Natura 2000 network further expanded - a good day for salmon, otters and beech forests
The flora and fauna of Europe are now better protected than at any time in the history of the European Union. Natura 2000, the European network of protected natural areas, has been expanded by nearly 27 000 km2. This includes a major addition of marine areas covering more than 17 500 km2 which will increase protection for many endangered marine species. Natura 2000 now covers almost 18% of the EU landmass and more than 130 000 km2 of its seas. The main countries involved in this latest expansion are the Czech Republic, Denmark, France, Spain and Poland. Natura 2000 is the centrepiece of the European battle to halt biodiversity loss and safeguard ecosystem services.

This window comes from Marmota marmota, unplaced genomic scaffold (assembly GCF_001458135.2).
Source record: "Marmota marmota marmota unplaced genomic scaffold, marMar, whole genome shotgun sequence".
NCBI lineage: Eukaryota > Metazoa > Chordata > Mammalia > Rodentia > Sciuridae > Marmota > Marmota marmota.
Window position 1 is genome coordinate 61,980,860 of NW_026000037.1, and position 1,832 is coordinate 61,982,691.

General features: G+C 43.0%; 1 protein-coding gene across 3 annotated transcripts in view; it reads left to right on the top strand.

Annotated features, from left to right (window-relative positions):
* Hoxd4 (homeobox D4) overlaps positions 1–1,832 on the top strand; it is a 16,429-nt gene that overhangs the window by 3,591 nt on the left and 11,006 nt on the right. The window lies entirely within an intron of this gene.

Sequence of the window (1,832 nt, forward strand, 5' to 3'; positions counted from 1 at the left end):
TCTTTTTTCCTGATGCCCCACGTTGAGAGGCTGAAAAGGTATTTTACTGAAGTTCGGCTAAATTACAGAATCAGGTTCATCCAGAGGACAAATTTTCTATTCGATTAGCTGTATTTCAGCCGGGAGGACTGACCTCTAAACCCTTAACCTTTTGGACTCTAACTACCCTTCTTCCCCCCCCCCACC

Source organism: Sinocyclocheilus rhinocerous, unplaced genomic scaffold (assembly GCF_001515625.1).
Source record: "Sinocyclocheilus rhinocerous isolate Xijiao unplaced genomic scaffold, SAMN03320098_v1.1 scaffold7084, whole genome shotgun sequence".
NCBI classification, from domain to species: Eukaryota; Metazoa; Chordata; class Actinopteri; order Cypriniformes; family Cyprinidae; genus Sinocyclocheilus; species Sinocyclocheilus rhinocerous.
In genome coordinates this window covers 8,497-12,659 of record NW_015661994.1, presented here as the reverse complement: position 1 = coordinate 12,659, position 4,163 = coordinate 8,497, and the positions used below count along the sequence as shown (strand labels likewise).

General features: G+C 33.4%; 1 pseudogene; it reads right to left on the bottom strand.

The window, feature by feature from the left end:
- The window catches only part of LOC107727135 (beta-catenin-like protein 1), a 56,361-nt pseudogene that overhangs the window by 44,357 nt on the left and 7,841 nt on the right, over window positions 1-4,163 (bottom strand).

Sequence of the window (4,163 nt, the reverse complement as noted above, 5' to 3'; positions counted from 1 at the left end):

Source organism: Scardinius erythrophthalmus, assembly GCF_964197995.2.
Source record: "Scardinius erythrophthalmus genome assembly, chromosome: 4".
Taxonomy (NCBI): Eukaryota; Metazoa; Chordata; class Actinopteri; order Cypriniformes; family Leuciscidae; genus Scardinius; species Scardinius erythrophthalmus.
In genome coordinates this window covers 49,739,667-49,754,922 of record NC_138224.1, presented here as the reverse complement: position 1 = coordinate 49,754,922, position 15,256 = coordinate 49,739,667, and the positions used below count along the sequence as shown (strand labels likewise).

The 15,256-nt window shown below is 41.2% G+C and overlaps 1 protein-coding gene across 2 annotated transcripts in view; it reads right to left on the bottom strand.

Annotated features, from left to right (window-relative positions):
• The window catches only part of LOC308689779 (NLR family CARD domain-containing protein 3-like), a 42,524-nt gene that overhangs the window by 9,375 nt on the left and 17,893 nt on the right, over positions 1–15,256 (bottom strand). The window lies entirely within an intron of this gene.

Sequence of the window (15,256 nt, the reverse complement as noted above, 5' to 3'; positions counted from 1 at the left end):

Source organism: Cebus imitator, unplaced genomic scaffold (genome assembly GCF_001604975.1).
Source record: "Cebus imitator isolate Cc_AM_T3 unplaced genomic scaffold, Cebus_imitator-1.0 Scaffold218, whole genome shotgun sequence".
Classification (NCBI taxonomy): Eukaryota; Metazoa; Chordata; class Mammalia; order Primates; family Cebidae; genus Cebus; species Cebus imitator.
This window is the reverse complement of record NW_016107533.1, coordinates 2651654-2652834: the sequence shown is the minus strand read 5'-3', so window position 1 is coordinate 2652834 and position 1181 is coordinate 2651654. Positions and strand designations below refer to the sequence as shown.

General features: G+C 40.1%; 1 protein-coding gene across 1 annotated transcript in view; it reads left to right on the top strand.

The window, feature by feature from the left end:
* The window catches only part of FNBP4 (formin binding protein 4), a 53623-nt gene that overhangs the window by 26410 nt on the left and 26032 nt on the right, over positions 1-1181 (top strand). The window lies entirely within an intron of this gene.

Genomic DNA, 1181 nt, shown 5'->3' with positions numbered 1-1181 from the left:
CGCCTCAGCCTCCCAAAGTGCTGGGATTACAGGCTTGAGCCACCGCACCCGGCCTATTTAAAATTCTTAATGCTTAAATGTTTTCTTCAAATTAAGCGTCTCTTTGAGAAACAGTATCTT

The latest update concerns 15 Member States and increases the number of Sites of Community Importance by 739. The recent additions cover six bio-geographical regions – the Alpine, Atlantic, Boreal, Continental, Mediterranean and Pannonian regions. They include 459 new sites in Poland representing a total area of 8 900 km2 including several major freshwater lakes and river systems with their associated floodplains and natural forests. The Czech Republic has added 229 sites. These include key areas of natural beech forests and wildlife rich meadows home to a wealth of fauna and flora.